By Gabrielle Wanneh
For The Diamondback

Students, faculty and others in the University of Maryland community had an opportunity Thursday to discuss the current state and progress of Afghanistan with the country's U.S. ambassador.

The Office of International Affairs and the Honors College invited Hamdullah Mohib to this university to give a lecture on the recent developments of higher education and technology in Afghanistan. This event was a part of the university's Maryland Global Leaders Lecture Series.

Ross Lewin, the associate vice president of international affairs, said he hoped students would leave with a better understanding of Mohib's vision and the world they live in as a whole.

"It's never been more important than now to reach out to rest of the world and for the world to reach out to us," Lewin said. "It's important for international leaders that are either in Washington, D.C., or passing through to come to our campus, if they can, and talk with our students."

Recent developments have helped Afghanistan, including the Trump administration's announcement of a policy for renewed long-term engagement there, Mohib said. Additionally, Afghanistan's education system has grown through partnerships such as this university's own with the American University of Afghanistan, he said.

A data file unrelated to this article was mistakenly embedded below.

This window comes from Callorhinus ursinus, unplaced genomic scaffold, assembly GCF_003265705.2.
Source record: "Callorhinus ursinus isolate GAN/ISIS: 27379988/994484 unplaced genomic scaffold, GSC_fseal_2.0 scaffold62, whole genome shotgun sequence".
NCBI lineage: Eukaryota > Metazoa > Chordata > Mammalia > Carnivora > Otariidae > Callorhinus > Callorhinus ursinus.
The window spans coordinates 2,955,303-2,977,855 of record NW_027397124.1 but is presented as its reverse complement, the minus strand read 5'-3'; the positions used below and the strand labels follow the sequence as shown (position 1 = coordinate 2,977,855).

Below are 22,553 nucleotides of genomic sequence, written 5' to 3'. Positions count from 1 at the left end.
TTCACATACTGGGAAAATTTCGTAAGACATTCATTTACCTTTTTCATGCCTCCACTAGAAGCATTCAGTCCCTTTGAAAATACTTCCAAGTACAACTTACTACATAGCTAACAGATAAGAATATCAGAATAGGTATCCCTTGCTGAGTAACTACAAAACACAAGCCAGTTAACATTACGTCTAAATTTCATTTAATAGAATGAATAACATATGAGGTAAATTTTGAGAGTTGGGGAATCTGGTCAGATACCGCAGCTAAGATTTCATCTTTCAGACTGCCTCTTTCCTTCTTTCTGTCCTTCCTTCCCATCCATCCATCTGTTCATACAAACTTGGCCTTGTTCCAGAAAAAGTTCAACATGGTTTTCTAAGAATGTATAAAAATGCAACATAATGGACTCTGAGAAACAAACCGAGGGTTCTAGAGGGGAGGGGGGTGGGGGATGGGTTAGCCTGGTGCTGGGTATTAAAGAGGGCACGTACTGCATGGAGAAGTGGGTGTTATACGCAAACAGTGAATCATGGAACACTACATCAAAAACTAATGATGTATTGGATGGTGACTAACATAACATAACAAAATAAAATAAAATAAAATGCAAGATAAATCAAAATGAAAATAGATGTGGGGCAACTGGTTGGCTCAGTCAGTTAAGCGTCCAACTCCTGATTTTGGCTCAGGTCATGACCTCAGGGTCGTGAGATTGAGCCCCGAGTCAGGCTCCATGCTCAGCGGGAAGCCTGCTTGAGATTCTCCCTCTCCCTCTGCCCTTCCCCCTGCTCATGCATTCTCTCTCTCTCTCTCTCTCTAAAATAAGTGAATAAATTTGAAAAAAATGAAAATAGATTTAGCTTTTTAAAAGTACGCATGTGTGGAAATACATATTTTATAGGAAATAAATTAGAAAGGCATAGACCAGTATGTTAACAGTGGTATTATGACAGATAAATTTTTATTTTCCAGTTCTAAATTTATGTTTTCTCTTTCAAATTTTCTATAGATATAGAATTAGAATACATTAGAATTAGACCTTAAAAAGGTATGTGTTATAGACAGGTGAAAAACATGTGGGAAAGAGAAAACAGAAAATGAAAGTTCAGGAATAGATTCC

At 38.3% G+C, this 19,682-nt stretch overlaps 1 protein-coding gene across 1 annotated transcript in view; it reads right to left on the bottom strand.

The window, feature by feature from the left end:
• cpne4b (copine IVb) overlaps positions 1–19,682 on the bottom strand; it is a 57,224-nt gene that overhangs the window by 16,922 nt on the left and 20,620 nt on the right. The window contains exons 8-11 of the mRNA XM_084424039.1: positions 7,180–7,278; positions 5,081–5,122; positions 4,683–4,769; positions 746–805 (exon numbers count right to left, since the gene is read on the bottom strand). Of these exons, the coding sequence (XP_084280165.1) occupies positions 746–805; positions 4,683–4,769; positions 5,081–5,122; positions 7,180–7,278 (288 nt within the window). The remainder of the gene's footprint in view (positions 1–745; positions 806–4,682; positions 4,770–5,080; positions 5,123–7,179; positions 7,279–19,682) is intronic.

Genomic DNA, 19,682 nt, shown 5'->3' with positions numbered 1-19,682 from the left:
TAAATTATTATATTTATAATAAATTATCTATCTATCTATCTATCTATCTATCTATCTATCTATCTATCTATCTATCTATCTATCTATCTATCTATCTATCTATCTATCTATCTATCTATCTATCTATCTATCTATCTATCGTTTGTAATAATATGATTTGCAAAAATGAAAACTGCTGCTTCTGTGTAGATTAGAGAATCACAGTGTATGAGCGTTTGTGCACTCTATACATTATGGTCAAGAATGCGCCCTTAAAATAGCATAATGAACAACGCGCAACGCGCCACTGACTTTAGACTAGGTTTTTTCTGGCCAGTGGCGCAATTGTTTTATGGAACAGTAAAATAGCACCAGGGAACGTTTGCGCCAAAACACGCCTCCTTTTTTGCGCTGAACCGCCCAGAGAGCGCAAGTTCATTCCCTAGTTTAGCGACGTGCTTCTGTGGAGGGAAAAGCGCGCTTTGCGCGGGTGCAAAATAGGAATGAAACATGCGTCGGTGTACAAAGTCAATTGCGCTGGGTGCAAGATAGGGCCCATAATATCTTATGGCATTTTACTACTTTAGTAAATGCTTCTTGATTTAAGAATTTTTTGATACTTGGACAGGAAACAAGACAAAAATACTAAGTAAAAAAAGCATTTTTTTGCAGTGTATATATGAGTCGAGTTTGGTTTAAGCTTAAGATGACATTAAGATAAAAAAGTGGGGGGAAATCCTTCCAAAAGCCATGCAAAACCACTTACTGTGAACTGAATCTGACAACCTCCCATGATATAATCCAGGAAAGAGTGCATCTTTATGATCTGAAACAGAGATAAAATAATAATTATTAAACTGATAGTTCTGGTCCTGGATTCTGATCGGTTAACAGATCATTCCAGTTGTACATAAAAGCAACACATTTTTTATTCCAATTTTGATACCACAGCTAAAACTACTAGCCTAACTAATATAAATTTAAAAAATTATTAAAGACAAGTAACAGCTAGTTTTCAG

During the lecture, Mohib was also eager to discuss aspects of the importance of higher education systems within Afghanistan, as well as globalization.

Susan Dougherty, the director of international student scholar services, said she was thankful Mohib was able to visit the university, adding she hoped students gained a better understanding of global affairs.

"This afternoon's event was an opportunity for students to learn more about a developing higher education system and a unique opportunity to speak directly with a foreign ambassador," Dougherty said, "which I think is an excellent experience for anyone who's attending the university."

Freshman Will Kleyman, an aerospace engineering major, said he was interested in hearing more about the state of Afghanistan.

"I thought it interesting to learn about the conditions of other countries," Kleyman said. "Normally we learn about this stuff every day, and it's nice to be aware of what's going on in the world around you."

Junior Shruti Bhatt, a journalism major, also said this event opened her eyes to the importance of having a strong high education system in developing countries.

"To help the country move forward, you need to educate people and make people aware of issues that are going on," Bhatt said. "And if someone is illiterate or doesn't have an educational background, they don't really know how to comprehend those issues or the impact those issues have."